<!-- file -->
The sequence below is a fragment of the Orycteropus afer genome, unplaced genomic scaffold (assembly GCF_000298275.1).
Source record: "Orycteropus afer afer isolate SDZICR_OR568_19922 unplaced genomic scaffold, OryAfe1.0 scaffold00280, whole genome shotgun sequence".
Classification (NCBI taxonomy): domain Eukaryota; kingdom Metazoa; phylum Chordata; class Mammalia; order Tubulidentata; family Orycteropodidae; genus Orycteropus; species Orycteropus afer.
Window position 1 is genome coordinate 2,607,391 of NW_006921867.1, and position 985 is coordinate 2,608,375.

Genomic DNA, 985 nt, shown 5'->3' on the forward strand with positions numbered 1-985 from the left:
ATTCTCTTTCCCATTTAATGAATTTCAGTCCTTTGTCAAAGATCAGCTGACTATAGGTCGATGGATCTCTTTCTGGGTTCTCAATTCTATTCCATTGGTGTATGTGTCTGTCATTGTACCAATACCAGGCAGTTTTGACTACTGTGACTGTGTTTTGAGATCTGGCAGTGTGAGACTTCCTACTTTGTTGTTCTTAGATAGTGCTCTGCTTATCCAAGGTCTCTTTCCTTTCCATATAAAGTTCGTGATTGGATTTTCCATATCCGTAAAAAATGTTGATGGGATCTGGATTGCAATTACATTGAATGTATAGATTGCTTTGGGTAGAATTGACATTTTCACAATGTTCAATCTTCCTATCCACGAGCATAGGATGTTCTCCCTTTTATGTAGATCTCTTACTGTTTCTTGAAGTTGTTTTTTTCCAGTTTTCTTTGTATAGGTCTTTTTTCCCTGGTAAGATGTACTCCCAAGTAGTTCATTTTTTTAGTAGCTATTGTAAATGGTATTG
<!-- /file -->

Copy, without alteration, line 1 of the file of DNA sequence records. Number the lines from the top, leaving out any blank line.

The sequence below is a fragment of the Orycteropus afer genome, unplaced genomic scaffold (assembly GCF_000298275.1).